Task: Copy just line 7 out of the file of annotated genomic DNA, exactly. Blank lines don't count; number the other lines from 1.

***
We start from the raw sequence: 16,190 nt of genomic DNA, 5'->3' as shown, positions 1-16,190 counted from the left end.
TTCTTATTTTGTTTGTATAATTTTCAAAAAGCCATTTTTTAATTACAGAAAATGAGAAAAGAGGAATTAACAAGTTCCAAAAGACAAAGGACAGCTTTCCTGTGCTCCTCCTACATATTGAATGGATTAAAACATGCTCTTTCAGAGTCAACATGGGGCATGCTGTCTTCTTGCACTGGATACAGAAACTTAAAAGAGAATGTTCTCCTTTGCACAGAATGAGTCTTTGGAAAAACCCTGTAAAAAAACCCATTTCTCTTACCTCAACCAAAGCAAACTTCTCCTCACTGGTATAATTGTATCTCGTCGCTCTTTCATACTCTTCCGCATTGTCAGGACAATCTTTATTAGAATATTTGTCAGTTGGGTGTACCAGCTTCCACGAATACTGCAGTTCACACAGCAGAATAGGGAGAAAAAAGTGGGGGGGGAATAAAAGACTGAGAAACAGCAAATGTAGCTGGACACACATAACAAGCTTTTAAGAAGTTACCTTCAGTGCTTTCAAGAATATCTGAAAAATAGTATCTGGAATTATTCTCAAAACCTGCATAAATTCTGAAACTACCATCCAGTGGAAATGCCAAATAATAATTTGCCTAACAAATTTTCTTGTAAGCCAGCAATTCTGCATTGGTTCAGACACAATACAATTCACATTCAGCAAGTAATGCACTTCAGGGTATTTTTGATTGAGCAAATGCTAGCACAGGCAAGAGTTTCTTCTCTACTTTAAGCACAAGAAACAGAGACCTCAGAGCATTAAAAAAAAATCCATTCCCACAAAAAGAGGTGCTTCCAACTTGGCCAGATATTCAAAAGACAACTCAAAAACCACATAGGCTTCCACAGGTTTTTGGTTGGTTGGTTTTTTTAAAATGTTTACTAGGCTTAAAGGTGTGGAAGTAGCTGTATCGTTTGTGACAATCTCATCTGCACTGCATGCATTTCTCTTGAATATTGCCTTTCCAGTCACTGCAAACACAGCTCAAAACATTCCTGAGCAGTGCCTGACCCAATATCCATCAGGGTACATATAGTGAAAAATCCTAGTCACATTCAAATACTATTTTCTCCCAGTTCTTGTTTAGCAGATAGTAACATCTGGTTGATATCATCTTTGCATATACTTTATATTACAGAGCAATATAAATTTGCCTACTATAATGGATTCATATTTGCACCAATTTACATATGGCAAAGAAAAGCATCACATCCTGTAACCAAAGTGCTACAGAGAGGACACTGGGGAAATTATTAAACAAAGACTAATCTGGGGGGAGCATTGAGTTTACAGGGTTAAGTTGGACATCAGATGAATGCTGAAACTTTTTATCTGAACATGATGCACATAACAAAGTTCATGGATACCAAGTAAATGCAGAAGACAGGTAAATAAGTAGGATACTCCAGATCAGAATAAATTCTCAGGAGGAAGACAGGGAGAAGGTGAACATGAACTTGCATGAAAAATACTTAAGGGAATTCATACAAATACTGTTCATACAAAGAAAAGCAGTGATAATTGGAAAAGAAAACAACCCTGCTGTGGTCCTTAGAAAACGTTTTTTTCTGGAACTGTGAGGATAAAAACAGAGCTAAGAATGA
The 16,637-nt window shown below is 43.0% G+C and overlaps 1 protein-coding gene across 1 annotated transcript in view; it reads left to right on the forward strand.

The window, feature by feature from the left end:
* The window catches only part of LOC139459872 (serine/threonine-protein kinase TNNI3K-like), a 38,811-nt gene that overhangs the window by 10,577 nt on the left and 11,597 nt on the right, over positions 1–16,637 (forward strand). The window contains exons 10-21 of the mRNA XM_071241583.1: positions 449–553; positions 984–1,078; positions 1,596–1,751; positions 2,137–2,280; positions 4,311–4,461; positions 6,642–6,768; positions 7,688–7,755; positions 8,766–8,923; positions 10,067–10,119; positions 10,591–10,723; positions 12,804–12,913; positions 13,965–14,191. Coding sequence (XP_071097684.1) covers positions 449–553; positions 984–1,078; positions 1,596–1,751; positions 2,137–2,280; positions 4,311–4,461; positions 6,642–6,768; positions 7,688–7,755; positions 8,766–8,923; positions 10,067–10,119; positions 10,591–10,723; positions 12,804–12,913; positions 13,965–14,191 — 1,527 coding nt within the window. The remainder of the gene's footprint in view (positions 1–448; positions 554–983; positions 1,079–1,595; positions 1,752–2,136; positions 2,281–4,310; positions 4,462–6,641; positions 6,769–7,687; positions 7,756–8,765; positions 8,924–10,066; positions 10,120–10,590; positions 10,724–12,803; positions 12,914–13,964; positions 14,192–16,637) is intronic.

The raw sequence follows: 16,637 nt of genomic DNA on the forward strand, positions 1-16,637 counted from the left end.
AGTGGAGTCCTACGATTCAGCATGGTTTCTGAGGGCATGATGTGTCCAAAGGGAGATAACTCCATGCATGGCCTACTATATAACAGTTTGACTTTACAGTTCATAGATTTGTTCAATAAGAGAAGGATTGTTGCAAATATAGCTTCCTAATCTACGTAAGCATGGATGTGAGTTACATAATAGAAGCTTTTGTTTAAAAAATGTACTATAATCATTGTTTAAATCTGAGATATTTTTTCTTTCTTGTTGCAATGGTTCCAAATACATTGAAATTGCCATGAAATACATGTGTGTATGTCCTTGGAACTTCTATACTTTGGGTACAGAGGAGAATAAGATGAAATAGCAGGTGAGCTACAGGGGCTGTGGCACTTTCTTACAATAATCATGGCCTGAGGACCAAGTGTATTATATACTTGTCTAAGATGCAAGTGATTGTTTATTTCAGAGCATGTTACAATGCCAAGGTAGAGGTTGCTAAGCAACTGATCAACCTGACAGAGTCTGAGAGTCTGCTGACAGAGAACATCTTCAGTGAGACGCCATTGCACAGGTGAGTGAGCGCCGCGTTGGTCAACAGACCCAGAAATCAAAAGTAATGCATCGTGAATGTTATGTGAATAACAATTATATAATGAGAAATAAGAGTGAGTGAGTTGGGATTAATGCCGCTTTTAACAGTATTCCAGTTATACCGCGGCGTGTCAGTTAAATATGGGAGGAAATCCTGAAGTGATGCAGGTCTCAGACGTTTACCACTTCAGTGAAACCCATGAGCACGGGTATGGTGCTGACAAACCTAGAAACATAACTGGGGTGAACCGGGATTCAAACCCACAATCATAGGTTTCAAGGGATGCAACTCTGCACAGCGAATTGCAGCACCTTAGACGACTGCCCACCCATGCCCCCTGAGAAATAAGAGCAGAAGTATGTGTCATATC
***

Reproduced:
AGTGGAGTCCTACGATTCAGCATGGTTTCTGAGGGCATGATGTGTCCAAAGGGAGATAACTCCATGCATGGCCTACTATATAACAGTTTGACTTTACAGTTCATAGATTTGTTCAATAAGAGAAGGATTGTTGCAAATATAGCTTCCTAATCTACGTAAGCATGGATGTGAGTTACATAATAGAAGCTTTTGTTTAAAAAATGTACTATAATCATTGTTTAAATCTGAGATATTTTTTCTTTCTTGTTGCAATGGTTCCAAATACATTGAAATTGCCATGAAATACATGTGTGTATGTCCTTGGAACTTCTATACTTTGGGTACAGAGGAGAATAAGATGAAATAGCAGGTGAGCTACAGGGGCTGTGGCACTTTCTTACAATAATCATGGCCTGAGGACCAAGTGTATTATATACTTGTCTAAGATGCAAGTGATTGTTTATTTCAGAGCATGTTACAATGCCAAGGTAGAGGTTGCTAAGCAACTGATCAACCTGACAGAGTCTGAGAGTCTGCTGACAGAGAACATCTTCAGTGAGACGCCATTGCACAGGTGAGTGAGCGCCGCGTTGGTCAACAGACCCAGAAATCAAAAGTAATGCATCGTGAATGTTATGTGAATAACAATTATATAATGAGAAATAAGAGTGAGTGAGTTGGGATTAATGCCGCTTTTAACAGTATTCCAGTTATACCGCGGCGTGTCAGTTAAATATGGGAGGAAATCCTGAAGTGATGCAGGTCTCAGACGTTTACCACTTCAGTGAAACCCATGAGCACGGGTATGGTGCTGACAAACCTAGAAACATAACTGGGGTGAACCGGGATTCAAACCCACAATCATAGGTTTCAAGGGATGCAACTCTGCACAGCGAATTGCAGCACCTTAGACGACTGCCCACCCATGCCCCCTGAGAAATAAGAGCAGAAGTATGTGTCATATC